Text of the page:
To my knowledge, here are the longest linear trails we have. Sources for these trails vary, and many do not have an official internet presence.
- The Lone Star Hiking Trail is currently measured at 128 miles, including loop trails. It begins in the west near the small community of Richards and ends in the east near Cleveland. It passes through the Sam Houston National Forest as well as a small portion of the Big Thicket. A portion of the trail slices through a corner of Huntsville State Park outside of Huntsville.
- The Northeast Texas Trail is working to become the longest trail in Texas. It follows an old rail bed from Farmersville through 7 counties to New Boston (near Texarkana). I'm not sure of the length, but highway miles from Farmersville to New Boston totals 123 miles.
- Caprock Canyons Trailway, a 64 mile long trailway on a former railroad bed, is located in the canyon country of West Texas.
- Trail Between the Lakes is located in deep East Texas, between Sam Rayburn Reservoir and Toledo Bend Reservoir. Total length is 28 miles, all in Sabine County.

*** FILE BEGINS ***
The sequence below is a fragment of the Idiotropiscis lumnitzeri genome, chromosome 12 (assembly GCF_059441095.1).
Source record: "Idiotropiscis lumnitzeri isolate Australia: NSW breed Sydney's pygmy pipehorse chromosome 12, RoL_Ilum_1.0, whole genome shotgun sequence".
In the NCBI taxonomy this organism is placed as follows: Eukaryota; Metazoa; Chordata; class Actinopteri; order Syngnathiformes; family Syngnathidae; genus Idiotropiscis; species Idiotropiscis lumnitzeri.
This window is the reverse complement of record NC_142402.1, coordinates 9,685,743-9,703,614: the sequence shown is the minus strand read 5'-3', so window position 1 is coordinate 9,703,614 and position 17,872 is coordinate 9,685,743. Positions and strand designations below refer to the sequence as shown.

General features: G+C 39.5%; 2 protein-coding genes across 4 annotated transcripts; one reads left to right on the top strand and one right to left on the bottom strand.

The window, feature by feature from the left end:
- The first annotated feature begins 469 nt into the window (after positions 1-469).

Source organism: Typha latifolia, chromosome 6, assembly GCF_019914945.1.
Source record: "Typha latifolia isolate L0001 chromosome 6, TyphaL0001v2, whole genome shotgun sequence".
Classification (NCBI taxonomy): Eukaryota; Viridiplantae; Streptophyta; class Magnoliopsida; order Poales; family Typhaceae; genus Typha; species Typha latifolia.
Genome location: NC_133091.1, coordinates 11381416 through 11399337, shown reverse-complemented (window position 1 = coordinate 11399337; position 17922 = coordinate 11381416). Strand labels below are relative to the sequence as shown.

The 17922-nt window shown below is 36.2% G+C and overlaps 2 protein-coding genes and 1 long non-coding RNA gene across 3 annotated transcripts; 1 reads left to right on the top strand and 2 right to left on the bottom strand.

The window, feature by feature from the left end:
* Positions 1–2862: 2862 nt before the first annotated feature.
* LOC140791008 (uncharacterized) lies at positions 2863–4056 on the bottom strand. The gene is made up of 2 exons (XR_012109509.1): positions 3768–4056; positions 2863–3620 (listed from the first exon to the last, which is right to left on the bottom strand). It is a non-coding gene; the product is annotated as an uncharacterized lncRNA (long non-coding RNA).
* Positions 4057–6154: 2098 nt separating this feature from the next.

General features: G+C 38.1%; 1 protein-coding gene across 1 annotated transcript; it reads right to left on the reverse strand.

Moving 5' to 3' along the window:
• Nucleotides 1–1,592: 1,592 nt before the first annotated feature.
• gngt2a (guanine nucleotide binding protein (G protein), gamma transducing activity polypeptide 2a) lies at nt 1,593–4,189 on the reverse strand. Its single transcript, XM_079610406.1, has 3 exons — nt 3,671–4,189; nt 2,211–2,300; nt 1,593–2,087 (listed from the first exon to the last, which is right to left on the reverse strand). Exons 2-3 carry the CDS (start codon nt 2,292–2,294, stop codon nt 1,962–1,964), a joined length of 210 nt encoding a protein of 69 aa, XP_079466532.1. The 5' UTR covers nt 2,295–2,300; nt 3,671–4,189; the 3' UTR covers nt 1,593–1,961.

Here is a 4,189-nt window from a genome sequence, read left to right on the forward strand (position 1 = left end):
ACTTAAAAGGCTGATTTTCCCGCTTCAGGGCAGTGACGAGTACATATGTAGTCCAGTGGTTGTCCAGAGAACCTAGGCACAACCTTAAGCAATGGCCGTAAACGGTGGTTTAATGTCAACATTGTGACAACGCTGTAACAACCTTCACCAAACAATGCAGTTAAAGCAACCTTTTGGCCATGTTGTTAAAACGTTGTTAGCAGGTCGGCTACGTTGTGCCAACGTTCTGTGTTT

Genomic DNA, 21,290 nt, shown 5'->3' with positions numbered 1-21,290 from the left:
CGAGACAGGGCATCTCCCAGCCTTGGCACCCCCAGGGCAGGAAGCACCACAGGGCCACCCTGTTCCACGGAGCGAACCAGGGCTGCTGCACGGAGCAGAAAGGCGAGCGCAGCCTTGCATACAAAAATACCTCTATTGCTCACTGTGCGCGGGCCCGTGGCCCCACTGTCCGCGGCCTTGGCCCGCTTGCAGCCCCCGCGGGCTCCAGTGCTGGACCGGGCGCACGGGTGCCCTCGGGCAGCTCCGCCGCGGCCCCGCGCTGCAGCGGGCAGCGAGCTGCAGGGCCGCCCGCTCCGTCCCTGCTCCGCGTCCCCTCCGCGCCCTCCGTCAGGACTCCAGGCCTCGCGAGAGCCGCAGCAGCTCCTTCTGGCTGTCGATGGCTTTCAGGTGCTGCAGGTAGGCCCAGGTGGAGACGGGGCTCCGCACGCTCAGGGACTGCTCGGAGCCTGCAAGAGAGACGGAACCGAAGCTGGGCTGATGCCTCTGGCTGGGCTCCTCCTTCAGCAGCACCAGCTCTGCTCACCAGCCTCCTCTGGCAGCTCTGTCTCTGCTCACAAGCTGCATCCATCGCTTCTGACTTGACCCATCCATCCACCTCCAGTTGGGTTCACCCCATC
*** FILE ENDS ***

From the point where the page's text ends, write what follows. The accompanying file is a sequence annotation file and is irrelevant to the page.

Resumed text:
- Four Cs Hiking Trail lies within David Crockett National Forest, roughly between the towns of Alto and Ratcliff. The linear trail is about 20 miles. The unusual name comes from the Central Coal and Coke Company, which logged timber here in the old days. There is even an old rail bed that the trail follows at times. Donna and I actually hiked part of this trail years ago. You can view my hiking report here.
- Lake Mineral Wells State Park Trailway stretches about 20 miles from Mineral Wells in the west to Weatherford in the east. Access points are available in both towns named above as well as from within Lake Mineral Wells State Park and the small community of Garner. This trail is part of the Rails to Trails project. This is another trail that Donna and I have partially walked. We started at Weatherford, went west for 5 miles, then returned for a total of 10 miles. I never wrote a review of that hike.
The above are not all the trails, of course, but are only the ones I'm familiar with to some degree. The state and national parks around Texas as well as national forests have miles and miles of trails, but nothing of length that extends from point A to point B. For example, San Angelo State Park near me has over 50 miles of trails, but within that 50 miles are a dozen or more trails of varying length.
One of the best sources for hiking in Texas is a website called Texas Hiking. In the past, I had an account on this site and contributed regularly. I have not used the site in years, though. Some of my posts are still available under the user name "kcameron". You can also visit your local library and search for hiking books by Laurence Parent and Mickey Little. Both authors have written extensively about hiking and camping, in Texas as well as other states.